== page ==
The ongoing global silicon chip shortage has had a huge impact on the supply, price and availability of affordable computing solutions in every industry.
Covid-19 has had the unfortunate two-pronged effect of:
- severely limiting production capacity for many manufacturers of computer chips; and
- creating a surge in demand for mobile computing solutions by forcing much of the world to operate in work/school from home scenarios.
These two factors created the perfect storm for demand to rapidly outstrip supply by a huge margin.
With computer chips being used in so many modern devices, many big brands and products have faced production shortages for current devices and setbacks for new releases, including Apple and Samsung phones, Sony and Microsoft gaming consoles and even a shortage of chips for new modems has had a negative impact on the rollout of Australia’s National Broadband Network (NBN).
Increased costs stemming directly from supply shortages have compelled many individuals to search for cheaper alternatives in the low-cost computing space, a gap which for many has been filled by the Raspberry Pi microcomputer.
The Raspberry Pi Foundation began producing budget microcomputers with the aim of making computer and digital education accessible to as many people as possible, especially those who would not otherwise be able to afford traditional computing solutions. Most recently, they have been providing devices and equipment to assist underprivileged schoolchildren so that they may continue to learn from home during pandemic restrictions.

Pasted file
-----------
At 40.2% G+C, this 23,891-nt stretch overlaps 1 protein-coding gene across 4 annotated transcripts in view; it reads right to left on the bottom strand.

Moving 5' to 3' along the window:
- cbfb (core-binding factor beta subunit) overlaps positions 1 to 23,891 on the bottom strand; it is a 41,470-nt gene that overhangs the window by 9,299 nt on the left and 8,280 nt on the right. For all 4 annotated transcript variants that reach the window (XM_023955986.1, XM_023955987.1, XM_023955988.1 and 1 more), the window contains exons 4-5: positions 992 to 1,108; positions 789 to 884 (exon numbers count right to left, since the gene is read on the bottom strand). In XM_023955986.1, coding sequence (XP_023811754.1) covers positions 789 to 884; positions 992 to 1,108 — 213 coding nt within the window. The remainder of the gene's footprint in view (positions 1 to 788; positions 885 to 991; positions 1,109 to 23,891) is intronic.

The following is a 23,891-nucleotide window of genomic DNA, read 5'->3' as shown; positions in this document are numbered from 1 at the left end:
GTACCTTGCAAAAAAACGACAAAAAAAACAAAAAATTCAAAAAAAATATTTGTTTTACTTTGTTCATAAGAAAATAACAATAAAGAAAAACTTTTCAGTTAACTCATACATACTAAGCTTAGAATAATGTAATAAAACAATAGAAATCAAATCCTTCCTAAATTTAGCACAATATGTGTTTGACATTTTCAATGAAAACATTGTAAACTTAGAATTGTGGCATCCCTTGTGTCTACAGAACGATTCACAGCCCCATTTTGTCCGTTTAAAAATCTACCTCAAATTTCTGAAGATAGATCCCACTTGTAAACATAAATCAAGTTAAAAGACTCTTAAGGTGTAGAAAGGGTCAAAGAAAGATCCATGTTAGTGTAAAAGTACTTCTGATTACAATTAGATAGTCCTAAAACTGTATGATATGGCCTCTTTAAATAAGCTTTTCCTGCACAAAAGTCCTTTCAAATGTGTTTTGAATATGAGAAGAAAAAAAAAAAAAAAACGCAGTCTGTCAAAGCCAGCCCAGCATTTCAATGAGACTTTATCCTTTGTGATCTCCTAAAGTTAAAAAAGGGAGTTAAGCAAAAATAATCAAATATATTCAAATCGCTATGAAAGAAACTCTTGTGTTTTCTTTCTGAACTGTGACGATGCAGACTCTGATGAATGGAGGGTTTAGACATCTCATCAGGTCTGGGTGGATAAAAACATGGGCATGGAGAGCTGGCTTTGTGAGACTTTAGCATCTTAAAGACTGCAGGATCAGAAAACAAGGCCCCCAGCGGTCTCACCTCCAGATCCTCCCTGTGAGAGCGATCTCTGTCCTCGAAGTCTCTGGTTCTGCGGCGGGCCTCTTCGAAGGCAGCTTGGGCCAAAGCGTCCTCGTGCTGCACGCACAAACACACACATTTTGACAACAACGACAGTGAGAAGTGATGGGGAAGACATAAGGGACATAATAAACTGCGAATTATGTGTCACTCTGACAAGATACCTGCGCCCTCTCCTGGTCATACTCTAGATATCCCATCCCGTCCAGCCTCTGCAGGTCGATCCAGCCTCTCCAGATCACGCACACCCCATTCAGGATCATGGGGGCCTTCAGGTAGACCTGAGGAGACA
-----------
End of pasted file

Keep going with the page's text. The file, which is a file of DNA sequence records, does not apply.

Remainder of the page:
Their latest offering has seen the evolution of their credit card sized computer being housed directly within a compact keyboard and despite the current shortages and price increases, can be had for as little as 110 AUD, whilst previous iterations that are not built into a keyboard are as cheap as 10 AUD. The price point of this device and its widespread accessibility has led to many fantastic creations and projects, including:
- Google enabled smart mirrors.
- Remote-Controlled 3D printers.
- Wi-Fi range extenders.
- Vehicle security and GPS tracking.
- Intercom assistants.
A Raspberry Pi has even made its way onto the International Space Station.
Whilst the Raspberry Pi may not be a substitute for the majority of business and enterprise solutions, if you are seeking to the get best value for your money with cost effective or alternative solutions during the current silicon shortage, please reach out to the team at Managed Services Australia on 1300 024 748 or at firstname.lastname@example.org to see how we can help you.